If you have a trusted mentor or writer’s group—discuss your strengths with them. Be prepared to set aside your immediate and emotional reactions and listen. Listen to what they say and to how it makes you feel.

If you’re published, and you’re able to read your reviews without imploding, your reviews may reveal your strengths and weaknesses. A word of caution: individual reviews are not helpful. Look for a pattern among multiple reviews. If better than 50% of them like something, that is probably a strength of yours. If the majority mention something they don’t like, that may be a weakness. (Caution: “pile-ons” are not reliable indicators of either strength or weakness.)

Remember, strengths energize you. Yes, it takes energy to write. But when you are writing from your strengths, it gives back, too. Those are the skills that are your best.

Finding Your Weaknesses

What is the most difficult for you in writing your story? What is missing from your first drafts? Description or dialog? What do your first readers point out as problematic? What is that niggling little doubt you have?

Remember, you aren’t looking to “solve” your weakness. You can improve them, but you are unlikely to turn your weaknesses into strengths.

Try to avoid writing stories or genres that rely on skills where you are weaker. Why make it harder on yourself?

Make an Improvement Plan

Your strengths and weaknesses will be different as a newbie than when you’re a mid-lister and different, or at least more sharply defined when you’ve got a dozen or more books published. Not only that, every book you write may challenge your strengths and weaknesses in different ways.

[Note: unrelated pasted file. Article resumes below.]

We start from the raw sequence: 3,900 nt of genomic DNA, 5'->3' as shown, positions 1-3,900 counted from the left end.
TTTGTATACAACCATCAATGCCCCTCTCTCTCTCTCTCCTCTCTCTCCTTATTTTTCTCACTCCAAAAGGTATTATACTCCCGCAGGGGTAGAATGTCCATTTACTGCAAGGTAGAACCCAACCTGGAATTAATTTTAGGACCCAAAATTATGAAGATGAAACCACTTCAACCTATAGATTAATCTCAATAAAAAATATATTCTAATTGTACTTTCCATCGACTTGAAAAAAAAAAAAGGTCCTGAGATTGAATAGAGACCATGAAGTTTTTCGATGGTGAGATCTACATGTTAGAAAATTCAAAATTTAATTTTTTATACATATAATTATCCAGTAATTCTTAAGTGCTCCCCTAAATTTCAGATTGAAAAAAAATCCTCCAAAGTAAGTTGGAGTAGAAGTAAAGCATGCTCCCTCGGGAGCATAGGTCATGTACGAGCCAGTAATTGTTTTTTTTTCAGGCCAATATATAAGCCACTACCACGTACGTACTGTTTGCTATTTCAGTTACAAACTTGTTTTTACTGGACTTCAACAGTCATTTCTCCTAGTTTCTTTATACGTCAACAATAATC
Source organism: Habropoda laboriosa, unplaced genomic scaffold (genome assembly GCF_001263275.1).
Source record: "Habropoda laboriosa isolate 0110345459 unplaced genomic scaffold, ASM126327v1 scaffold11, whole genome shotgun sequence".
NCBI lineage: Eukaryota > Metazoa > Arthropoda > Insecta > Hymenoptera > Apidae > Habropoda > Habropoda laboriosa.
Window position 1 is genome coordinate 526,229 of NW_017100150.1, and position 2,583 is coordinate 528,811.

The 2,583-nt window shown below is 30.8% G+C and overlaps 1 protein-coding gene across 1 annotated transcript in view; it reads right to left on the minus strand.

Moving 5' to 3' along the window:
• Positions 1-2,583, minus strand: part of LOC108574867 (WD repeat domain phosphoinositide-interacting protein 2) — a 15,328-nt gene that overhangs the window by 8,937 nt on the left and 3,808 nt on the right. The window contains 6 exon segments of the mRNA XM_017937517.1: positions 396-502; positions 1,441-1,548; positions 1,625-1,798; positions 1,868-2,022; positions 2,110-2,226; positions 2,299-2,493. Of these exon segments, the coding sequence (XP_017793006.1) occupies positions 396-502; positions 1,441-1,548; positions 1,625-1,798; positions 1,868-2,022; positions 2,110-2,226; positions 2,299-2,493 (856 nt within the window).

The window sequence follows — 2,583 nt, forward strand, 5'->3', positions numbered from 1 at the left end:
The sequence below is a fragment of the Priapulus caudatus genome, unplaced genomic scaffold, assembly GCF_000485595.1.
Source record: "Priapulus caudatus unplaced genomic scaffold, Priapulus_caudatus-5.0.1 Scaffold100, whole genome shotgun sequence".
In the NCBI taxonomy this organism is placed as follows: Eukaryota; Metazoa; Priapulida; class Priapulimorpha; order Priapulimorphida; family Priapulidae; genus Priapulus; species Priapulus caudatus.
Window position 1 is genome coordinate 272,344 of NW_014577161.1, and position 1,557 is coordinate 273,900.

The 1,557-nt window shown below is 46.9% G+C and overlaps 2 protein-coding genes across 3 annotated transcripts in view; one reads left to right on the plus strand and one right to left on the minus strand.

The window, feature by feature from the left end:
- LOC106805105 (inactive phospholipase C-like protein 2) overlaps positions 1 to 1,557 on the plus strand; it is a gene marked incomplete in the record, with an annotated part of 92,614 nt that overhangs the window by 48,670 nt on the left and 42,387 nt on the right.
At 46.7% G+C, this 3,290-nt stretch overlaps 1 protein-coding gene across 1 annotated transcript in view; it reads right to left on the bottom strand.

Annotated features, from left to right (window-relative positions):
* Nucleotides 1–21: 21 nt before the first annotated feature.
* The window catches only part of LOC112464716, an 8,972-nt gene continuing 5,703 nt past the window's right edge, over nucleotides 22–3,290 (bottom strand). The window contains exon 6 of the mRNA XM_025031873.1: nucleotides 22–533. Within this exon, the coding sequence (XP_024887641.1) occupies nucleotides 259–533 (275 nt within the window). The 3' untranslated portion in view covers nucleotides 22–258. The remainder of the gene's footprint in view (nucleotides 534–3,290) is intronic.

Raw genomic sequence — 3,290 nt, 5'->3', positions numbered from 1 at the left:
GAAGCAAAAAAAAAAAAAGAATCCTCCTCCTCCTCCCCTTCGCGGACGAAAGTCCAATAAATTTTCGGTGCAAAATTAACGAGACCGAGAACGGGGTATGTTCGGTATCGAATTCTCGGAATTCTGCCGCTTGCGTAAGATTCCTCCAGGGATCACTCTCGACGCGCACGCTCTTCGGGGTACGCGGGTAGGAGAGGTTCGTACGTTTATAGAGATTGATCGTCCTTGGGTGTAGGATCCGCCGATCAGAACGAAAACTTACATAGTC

Whatever your level of experience, make an improvement plan. Don’t try to improve in all areas at once. That’s the way of madness or career burnout and destruction.

Focus on one, or two related, skills. Choose a method for learning. Make a specific, measurable goal. Something like, “I will study using conflict in story by reading and doing exercises from James Scott Bell’s book, Elements of Fiction Writing: Conflict & Suspense, during the next month.”

Resources for Improvement

Create an inspiration file (or three) of examples of strong writing. Never copy another author’s exact words, but you can parallel their construction with your own choice of words.

Deconstruct books you admire. Identify the strengths and weaknesses in those books. You can take the book apart looking at one skill or all of them. Try to figure out why the author chose the words, characters, settings, plot twists, etc.